If you file a lawsuit in North Carolina, will you have to go to court, or will you have the opportunity to settle outside of court? Alternative dispute resolution is becoming more popular as states deal with crowded courtrooms. Will mediation be required for your North Carolina court case? Read on to see what North Carolina law says.
What the Law Says
According to North Carolina Code § 7A-38.1(A):
The General Assembly finds that a system of court-ordered mediated settlement conferences should be established to facilitate the settlement of superior court civil actions and to make civil litigation more economical, efficient, and satisfactory to litigants and the State. Therefore, this section is enacted to require parties to superior court civil actions and their representatives to attend a pretrial, mediated settlement conference conducted pursuant to this section and pursuant to rules of the Supreme Court adopted to implement this section.
Larger cases are filed in the Superior Court. In 1995, North Carolina required mandatory mediation for Superior Court cases. Mediation is a legal proceeding that follows rules by the North Carolina Dispute Resolution Commission and North Carolina Supreme Court. Mediation is not as formal as a court trial and provides the parties a forum to discuss their issues and potentially come to a mutually agreeable resolution.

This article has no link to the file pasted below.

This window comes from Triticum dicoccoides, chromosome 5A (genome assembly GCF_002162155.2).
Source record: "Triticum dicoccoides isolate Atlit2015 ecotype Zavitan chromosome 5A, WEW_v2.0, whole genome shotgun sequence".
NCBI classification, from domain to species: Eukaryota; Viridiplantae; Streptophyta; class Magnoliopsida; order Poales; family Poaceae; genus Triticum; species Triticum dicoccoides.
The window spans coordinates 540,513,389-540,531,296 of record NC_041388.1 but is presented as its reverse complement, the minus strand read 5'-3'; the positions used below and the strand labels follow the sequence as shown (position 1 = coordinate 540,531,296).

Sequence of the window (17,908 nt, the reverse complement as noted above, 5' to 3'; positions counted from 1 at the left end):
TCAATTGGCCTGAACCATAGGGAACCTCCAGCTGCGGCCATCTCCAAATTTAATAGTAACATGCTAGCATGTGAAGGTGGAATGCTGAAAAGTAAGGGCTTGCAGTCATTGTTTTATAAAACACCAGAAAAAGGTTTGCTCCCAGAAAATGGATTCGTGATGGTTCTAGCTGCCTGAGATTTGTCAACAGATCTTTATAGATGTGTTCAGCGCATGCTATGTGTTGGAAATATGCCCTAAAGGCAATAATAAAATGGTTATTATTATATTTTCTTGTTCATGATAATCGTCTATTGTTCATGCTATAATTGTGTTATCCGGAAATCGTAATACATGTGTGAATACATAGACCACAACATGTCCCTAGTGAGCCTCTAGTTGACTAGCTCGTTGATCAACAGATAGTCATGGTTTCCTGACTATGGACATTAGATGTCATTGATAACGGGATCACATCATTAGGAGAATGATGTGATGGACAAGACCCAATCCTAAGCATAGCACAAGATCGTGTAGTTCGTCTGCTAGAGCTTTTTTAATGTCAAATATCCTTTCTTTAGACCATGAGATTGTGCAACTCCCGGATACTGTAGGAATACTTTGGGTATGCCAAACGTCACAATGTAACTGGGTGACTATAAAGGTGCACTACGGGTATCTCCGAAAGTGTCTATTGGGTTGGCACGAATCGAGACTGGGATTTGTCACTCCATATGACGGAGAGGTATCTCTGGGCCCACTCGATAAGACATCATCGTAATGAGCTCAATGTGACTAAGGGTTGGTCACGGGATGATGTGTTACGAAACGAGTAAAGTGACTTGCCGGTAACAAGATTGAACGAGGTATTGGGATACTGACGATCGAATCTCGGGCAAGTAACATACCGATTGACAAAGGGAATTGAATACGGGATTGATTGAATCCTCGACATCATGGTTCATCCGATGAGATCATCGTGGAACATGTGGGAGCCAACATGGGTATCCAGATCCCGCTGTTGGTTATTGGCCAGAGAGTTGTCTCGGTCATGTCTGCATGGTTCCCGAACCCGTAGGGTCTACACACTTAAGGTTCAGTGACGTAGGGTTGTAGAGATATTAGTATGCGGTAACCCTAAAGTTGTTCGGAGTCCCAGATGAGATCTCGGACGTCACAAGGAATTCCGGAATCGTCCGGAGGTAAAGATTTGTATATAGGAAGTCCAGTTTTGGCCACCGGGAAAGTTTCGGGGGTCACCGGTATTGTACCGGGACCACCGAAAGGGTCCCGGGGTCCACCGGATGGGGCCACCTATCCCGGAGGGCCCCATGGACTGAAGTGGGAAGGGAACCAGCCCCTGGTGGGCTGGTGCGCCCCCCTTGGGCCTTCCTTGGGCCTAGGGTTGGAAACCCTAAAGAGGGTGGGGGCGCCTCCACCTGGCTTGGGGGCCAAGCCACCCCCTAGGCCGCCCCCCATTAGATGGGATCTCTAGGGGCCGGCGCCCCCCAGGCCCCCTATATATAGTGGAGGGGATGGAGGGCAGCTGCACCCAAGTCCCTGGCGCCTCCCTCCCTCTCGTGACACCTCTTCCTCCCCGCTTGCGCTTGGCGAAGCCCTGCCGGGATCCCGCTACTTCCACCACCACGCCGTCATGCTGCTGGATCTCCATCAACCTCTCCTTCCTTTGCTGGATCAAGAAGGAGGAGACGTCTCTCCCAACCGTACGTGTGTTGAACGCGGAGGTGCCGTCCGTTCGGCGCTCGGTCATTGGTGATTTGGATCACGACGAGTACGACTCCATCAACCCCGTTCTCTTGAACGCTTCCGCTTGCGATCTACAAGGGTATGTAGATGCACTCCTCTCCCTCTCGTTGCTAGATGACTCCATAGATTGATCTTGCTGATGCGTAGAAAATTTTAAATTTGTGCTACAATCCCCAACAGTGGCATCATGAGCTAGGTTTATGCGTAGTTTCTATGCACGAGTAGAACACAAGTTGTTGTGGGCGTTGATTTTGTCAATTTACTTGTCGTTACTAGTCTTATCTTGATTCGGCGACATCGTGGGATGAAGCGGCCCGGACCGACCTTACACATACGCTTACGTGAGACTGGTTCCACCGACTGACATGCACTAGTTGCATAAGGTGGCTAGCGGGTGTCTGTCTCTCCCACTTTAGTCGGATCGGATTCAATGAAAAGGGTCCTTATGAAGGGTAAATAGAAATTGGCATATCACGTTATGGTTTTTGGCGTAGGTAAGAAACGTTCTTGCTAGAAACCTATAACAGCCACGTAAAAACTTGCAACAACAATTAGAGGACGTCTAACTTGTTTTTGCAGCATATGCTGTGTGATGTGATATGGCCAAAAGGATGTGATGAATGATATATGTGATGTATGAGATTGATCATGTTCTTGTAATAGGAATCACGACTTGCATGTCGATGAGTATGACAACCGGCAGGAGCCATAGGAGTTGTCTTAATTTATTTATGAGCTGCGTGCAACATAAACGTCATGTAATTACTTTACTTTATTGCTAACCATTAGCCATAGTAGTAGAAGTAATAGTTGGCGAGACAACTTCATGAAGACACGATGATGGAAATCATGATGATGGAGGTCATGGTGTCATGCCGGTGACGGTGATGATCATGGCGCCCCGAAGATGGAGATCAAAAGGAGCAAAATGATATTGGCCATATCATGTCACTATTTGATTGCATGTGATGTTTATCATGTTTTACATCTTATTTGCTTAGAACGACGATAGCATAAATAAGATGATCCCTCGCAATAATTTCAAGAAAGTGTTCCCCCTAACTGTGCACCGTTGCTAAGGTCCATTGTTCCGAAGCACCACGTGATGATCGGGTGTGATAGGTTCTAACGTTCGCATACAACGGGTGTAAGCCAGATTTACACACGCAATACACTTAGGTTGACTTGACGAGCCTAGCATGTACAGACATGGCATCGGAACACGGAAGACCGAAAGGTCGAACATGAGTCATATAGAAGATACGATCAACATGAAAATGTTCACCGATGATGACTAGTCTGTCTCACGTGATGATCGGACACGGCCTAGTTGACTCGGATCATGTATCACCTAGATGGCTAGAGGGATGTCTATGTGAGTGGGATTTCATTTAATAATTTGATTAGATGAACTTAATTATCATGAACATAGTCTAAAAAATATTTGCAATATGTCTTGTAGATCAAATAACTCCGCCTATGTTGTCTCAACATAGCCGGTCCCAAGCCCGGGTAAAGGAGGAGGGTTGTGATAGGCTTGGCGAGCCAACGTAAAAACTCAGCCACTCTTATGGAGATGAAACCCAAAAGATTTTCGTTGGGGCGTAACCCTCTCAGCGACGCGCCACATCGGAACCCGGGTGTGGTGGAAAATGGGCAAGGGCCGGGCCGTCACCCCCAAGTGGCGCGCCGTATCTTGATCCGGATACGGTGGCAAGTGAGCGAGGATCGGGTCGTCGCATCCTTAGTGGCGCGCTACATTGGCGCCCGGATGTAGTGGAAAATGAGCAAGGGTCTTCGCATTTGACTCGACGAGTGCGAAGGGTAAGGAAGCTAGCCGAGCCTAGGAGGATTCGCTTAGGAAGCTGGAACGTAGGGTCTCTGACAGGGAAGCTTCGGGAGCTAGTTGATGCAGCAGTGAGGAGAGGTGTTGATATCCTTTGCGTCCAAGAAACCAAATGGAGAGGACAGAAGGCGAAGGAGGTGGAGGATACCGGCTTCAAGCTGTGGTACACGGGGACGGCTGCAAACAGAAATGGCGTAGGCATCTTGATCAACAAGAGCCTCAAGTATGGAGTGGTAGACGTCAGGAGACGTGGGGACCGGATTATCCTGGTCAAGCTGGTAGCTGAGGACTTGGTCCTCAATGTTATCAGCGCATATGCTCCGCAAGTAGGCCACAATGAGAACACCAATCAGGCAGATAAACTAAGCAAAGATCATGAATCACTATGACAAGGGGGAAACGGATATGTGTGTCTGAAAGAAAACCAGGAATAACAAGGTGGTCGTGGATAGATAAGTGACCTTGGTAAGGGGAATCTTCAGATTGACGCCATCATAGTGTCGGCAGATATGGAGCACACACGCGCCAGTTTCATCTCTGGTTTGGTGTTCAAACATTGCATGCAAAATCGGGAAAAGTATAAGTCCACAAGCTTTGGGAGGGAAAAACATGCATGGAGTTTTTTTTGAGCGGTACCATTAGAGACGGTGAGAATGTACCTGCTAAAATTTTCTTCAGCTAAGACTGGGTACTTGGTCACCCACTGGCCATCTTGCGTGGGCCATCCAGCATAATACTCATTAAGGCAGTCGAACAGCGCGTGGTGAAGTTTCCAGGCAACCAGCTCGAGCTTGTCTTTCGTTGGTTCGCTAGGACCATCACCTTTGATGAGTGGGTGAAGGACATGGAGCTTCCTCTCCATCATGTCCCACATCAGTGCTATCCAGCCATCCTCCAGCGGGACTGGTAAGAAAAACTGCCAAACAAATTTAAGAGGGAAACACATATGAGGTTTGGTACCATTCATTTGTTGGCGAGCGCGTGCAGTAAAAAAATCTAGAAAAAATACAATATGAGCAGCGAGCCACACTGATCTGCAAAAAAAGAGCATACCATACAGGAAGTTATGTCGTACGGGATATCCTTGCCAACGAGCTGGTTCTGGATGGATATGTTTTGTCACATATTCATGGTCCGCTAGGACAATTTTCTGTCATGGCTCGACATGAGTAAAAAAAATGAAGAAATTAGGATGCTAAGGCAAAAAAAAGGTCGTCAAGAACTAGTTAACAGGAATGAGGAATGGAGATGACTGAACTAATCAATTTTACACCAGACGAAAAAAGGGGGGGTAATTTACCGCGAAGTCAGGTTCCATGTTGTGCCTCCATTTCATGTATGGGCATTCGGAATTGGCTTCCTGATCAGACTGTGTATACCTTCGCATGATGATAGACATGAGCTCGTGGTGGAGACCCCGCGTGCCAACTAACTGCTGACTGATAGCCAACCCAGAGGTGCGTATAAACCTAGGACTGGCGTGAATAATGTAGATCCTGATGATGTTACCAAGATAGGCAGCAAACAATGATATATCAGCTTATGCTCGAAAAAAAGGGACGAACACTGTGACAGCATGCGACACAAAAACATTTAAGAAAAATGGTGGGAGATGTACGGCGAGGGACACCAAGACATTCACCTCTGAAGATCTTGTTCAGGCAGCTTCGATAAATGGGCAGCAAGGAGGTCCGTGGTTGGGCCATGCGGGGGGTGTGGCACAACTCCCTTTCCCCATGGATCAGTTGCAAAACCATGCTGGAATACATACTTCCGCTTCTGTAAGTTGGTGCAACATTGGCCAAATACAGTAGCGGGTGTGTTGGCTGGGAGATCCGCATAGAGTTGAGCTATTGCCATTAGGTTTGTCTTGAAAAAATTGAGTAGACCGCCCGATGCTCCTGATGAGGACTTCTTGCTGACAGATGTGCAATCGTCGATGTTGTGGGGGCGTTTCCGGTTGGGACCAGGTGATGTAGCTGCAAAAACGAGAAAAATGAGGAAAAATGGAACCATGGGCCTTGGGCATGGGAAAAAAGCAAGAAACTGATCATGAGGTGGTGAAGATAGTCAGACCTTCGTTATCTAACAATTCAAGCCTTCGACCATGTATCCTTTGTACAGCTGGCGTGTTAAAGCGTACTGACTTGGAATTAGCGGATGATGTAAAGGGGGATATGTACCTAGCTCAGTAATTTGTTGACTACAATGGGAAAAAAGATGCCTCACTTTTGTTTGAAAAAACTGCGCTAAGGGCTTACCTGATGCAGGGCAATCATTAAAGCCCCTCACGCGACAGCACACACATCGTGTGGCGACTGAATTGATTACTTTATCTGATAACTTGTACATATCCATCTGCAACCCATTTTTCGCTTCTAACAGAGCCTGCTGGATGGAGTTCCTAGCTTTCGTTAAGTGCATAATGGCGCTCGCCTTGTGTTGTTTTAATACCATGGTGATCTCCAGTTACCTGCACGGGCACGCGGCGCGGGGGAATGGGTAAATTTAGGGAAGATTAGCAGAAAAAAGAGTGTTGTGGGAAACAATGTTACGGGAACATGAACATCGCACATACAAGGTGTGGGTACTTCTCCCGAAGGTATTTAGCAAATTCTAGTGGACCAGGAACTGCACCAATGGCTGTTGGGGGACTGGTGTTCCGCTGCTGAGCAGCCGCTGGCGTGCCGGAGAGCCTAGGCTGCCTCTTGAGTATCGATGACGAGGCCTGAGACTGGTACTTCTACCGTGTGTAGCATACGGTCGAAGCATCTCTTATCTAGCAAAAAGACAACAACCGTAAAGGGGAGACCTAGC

Mediation involves the parties meeting to discuss the personal injury case with a third party serving as the mediator. This person may be a retired judge, a lawyer, or someone certified in dispute resolution. They are typically chosen by the parties.
Mediators are there to help facilitate a discussion and offer an unbiased assessment of the case. They oftentimes discuss the strengths and weaknesses of the case and suggest settlement options, but they cannot give legal advice. Your Kitty Hawk personal injury lawyer will be there by your side and will present your case, in addition to analyzing any proposed settlement options.
Mediators cannot make any decisions for the parties. The parties must come to an agreement on their own. Once an agreement is made, it is put into writing and signed by the parties and their attorneys. The case is then dismissed by the court.
Our firm has experience with mediations and have reached successful settlements on behalf of clients. For example, our firm successfully mediated a $3.5 million wrongful death commercial trucking accident case. Learn more about this settlement here.